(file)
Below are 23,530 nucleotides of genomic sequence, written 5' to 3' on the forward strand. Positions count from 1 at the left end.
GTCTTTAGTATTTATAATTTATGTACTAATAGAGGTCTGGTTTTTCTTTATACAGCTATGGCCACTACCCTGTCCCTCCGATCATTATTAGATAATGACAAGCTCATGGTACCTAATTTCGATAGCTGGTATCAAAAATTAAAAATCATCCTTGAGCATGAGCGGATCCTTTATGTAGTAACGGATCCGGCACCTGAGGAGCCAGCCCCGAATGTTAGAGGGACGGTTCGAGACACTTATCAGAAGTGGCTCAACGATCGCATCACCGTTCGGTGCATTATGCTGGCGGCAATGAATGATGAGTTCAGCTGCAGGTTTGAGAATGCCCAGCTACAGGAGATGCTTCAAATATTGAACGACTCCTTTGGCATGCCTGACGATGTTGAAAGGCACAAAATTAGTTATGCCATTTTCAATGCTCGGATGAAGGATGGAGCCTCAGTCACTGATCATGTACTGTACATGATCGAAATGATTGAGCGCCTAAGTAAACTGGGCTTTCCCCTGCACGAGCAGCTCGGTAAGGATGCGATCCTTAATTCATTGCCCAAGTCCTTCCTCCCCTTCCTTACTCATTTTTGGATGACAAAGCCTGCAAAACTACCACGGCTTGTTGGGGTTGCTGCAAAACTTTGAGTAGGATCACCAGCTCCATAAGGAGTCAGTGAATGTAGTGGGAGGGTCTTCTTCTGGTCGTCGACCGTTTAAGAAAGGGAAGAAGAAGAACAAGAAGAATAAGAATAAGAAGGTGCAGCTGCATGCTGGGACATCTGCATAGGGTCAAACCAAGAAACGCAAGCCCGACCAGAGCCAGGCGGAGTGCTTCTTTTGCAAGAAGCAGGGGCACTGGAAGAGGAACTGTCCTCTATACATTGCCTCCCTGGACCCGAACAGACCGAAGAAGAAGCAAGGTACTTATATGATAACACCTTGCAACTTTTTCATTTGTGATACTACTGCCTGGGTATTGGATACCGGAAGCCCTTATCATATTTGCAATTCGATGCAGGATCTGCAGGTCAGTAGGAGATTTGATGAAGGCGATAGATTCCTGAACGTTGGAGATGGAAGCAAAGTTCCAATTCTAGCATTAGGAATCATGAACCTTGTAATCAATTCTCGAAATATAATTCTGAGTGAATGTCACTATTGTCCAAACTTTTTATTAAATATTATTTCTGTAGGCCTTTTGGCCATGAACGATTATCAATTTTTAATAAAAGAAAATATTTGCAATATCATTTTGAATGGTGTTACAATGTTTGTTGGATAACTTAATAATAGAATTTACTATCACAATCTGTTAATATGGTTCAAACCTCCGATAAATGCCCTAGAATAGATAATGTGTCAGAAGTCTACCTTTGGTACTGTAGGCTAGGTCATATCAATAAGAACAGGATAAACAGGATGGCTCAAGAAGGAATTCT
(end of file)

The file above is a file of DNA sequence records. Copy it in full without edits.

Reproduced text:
Below are 23,530 nucleotides of genomic sequence, written 5' to 3' on the forward strand. Positions count from 1 at the left end.
GTCTTTAGTATTTATAATTTATGTACTAATAGAGGTCTGGTTTTTCTTTATACAGCTATGGCCACTACCCTGTCCCTCCGATCATTATTAGATAATGACAAGCTCATGGTACCTAATTTCGATAGCTGGTATCAAAAATTAAAAATCATCCTTGAGCATGAGCGGATCCTTTATGTAGTAACGGATCCGGCACCTGAGGAGCCAGCCCCGAATGTTAGAGGGACGGTTCGAGACACTTATCAGAAGTGGCTCAACGATCGCATCACCGTTCGGTGCATTATGCTGGCGGCAATGAATGATGAGTTCAGCTGCAGGTTTGAGAATGCCCAGCTACAGGAGATGCTTCAAATATTGAACGACTCCTTTGGCATGCCTGACGATGTTGAAAGGCACAAAATTAGTTATGCCATTTTCAATGCTCGGATGAAGGATGGAGCCTCAGTCACTGATCATGTACTGTACATGATCGAAATGATTGAGCGCCTAAGTAAACTGGGCTTTCCCCTGCACGAGCAGCTCGGTAAGGATGCGATCCTTAATTCATTGCCCAAGTCCTTCCTCCCCTTCCTTACTCATTTTTGGATGACAAAGCCTGCAAAACTACCACGGCTTGTTGGGGTTGCTGCAAAACTTTGAGTAGGATCACCAGCTCCATAAGGAGTCAGTGAATGTAGTGGGAGGGTCTTCTTCTGGTCGTCGACCGTTTAAGAAAGGGAAGAAGAAGAACAAGAAGAATAAGAATAAGAAGGTGCAGCTGCATGCTGGGACATCTGCATAGGGTCAAACCAAGAAACGCAAGCCCGACCAGAGCCAGGCGGAGTGCTTCTTTTGCAAGAAGCAGGGGCACTGGAAGAGGAACTGTCCTCTATACATTGCCTCCCTGGACCCGAACAGACCGAAGAAGAAGCAAGGTACTTATATGATAACACCTTGCAACTTTTTCATTTGTGATACTACTGCCTGGGTATTGGATACCGGAAGCCCTTATCATATTTGCAATTCGATGCAGGATCTGCAGGTCAGTAGGAGATTTGATGAAGGCGATAGATTCCTGAACGTTGGAGATGGAAGCAAAGTTCCAATTCTAGCATTAGGAATCATGAACCTTGTAATCAATTCTCGAAATATAATTCTGAGTGAATGTCACTATTGTCCAAACTTTTTATTAAATATTATTTCTGTAGGCCTTTTGGCCATGAACGATTATCAATTTTTAATAAAAGAAAATATTTGCAATATCATTTTGAATGGTGTTACAATGTTTGTTGGATAACTTAATAATAGAATTTACTATCACAATCTGTTAATATGGTTCAAACCTCCGATAAATGCCCTAGAATAGATAATGTGTCAGAAGTCTACCTTTGGTACTGTAGGCTAGGTCATATCAATAAGAACAGGATAAACAGGATGGCTCAAGAAGGAATTCT